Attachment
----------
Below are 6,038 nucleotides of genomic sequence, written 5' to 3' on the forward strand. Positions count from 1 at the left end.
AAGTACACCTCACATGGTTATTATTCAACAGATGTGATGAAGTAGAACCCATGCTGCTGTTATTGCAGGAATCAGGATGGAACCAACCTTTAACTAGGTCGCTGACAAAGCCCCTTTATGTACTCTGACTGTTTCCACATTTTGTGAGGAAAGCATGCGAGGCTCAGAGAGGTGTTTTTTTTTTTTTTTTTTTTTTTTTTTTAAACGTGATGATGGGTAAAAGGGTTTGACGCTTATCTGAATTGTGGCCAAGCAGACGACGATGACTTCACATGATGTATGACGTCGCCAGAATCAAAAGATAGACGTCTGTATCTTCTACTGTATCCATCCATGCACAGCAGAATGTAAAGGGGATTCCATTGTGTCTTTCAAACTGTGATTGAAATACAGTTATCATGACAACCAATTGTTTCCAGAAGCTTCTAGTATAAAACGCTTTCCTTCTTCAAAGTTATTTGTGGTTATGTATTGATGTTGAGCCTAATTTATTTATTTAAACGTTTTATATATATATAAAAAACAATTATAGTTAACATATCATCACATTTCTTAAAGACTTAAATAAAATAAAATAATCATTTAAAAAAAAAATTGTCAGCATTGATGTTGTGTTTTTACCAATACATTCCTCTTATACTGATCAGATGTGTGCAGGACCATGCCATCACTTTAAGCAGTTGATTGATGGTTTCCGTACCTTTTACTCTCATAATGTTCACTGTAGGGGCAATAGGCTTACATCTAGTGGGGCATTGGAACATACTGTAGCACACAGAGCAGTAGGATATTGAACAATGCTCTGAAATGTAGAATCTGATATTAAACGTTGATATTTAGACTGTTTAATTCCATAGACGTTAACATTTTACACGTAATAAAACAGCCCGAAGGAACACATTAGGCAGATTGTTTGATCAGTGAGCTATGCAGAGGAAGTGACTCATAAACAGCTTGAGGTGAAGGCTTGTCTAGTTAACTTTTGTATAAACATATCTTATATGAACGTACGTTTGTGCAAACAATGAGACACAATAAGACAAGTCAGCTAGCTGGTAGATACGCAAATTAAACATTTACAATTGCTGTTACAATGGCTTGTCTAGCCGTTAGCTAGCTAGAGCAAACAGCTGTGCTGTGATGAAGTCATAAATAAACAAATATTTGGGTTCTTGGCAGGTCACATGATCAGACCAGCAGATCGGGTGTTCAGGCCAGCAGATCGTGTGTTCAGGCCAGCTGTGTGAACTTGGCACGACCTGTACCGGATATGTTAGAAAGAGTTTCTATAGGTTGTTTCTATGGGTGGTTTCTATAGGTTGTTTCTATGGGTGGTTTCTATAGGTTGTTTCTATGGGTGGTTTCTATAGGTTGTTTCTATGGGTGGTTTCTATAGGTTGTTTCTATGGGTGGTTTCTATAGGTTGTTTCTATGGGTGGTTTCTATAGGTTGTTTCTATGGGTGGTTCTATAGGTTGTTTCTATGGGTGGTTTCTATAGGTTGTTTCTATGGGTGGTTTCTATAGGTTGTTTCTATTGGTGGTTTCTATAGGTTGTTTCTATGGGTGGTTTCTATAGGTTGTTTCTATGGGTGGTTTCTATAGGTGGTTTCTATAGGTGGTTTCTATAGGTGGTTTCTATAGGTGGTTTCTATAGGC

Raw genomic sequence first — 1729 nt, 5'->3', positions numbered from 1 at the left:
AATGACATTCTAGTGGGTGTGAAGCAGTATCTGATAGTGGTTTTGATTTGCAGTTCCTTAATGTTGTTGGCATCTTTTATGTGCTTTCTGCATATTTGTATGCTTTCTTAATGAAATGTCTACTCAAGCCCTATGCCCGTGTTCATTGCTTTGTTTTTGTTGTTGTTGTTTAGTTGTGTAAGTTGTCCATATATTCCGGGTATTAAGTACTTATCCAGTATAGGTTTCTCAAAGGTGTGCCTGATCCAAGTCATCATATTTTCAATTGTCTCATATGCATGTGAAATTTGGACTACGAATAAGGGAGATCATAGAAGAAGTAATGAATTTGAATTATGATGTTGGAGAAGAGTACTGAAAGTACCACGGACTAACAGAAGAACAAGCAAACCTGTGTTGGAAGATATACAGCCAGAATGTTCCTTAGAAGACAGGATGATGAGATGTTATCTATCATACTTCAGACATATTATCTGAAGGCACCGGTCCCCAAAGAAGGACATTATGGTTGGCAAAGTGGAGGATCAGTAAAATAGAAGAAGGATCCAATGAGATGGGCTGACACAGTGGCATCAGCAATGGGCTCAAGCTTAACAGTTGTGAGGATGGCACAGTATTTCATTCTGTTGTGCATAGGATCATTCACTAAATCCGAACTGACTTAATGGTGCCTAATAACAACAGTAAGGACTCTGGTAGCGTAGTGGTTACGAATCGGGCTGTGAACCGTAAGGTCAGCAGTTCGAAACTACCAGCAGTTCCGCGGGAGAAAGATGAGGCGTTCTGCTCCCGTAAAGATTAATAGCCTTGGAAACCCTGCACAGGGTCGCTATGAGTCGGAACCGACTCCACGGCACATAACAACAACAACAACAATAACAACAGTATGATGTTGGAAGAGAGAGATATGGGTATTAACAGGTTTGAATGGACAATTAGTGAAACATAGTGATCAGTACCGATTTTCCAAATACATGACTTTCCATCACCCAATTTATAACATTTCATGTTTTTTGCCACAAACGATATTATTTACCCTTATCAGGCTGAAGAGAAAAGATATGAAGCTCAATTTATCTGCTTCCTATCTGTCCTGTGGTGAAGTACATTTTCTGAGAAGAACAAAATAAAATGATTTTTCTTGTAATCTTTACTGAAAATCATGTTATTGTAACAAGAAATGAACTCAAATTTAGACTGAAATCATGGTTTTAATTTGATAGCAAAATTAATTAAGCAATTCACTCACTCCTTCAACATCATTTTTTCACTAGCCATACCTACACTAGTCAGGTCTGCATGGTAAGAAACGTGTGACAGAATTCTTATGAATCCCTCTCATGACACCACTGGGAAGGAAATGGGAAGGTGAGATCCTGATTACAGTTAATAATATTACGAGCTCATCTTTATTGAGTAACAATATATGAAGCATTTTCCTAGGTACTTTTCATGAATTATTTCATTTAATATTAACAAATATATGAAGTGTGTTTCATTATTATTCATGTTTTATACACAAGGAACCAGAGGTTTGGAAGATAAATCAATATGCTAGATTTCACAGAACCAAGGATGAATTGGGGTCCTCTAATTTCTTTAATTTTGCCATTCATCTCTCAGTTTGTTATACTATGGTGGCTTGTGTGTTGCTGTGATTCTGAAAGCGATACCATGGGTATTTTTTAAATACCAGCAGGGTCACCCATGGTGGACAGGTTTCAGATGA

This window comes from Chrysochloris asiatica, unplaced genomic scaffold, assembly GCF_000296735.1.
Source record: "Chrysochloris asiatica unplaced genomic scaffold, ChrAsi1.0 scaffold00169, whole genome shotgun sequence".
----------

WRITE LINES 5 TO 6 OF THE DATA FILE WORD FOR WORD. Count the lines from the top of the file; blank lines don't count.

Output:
This window comes from Chrysochloris asiatica, unplaced genomic scaffold, assembly GCF_000296735.1.
Source record: "Chrysochloris asiatica unplaced genomic scaffold, ChrAsi1.0 scaffold00169, whole genome shotgun sequence".